PETALING JAYA: A think tank has proposed several methods of combating illegal trade, including imposing a ban on the sale of duty-free cigarettes in Langkawi, Labuan and Tioman.
The Institute for Democracy and Economic Affairs (IDEAS) said the previous government had admitted that the tax-free islands were a source for illicit tobacco but previous proposals to ban the sale of duty-free tobacco had been passed over in favour of restrictions.
In a statement today, it said Putrajaya should now impose a ban on the sale of duty-free cigarettes.
“This can be done on a time-limited basis to be reinstated once enforcement capacities have been improved,” it added.
It also urged the government not to increase excise duties on tobacco, saying multiple tax hikes on cigarettes had led to a drastic increase in the legal price of cigarettes which, in turn, caused a rise in the illicit tobacco trade.
It suggested that the government instead review the existing tax regime in light of the experience of other countries such as Canada and Pakistan which had successfully reduced the illicit cigarette trade after reforming excise duties.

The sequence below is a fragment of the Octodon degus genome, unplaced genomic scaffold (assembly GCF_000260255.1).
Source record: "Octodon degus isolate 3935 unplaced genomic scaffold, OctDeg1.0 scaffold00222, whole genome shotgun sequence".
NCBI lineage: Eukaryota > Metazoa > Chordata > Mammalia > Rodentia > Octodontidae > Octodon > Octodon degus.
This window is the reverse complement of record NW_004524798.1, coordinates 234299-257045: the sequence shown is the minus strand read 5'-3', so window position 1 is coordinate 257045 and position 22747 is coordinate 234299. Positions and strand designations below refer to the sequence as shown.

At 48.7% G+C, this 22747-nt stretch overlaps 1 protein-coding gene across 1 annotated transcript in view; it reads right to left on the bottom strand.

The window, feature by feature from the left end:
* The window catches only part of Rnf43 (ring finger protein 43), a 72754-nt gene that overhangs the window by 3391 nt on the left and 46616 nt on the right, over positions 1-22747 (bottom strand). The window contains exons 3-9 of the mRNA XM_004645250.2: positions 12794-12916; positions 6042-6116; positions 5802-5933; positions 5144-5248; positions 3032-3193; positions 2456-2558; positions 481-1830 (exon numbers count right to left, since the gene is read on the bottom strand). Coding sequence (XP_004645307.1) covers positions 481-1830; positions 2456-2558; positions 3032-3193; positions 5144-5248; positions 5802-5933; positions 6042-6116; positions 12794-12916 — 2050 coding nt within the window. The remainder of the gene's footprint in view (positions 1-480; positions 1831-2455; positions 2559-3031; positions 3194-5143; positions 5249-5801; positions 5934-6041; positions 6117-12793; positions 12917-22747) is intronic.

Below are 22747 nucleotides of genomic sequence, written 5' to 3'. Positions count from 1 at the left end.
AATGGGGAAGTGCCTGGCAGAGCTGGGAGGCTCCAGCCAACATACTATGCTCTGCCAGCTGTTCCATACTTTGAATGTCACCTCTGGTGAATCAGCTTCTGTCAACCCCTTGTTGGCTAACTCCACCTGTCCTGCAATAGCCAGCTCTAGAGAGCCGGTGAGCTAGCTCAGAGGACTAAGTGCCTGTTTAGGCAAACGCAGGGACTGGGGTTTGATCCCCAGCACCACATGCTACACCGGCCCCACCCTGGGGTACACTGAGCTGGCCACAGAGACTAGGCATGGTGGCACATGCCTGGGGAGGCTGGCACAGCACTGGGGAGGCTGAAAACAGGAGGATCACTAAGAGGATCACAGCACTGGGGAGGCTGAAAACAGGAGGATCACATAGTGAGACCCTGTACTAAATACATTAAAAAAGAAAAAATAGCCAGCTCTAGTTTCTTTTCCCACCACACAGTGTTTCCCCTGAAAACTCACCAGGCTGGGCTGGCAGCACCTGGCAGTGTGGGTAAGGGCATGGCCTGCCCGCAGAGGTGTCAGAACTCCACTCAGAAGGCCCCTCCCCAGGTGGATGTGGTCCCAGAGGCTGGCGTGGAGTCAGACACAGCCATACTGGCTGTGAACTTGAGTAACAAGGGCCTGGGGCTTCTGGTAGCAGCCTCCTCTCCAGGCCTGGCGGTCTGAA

Other proposals in its report, “Combating Illicit Trade: Lessons From Abroad”, included the establishment of a task force to look into the issue and the setting of specific targets for seizures. It also urged the government to publish all data on seizures and penalties.
This would allow the public to gauge the overall trends in illicit trade and hold the government accountable for its efforts to combat it, it said.
IDEAS also proposed that the government consider restricting access for certain imports to a single point of entry.
“Enforcement resources can be focused on this point, and imports of these products arriving at other points can be seized as a matter of routine, simplifying the process at these points,” it said.
It added that this policy should only be used for specific products such as tobacco.
IDEAS CEO Ali Salman said it was crucial that Putrajaya step up its efforts to counter illicit trade as it was draining the government of much-needed revenue and harming legitimate businesses.
“The government should follow the example of other countries and establish a clear strategy, governed at the highest levels to tackle this problem,” he said.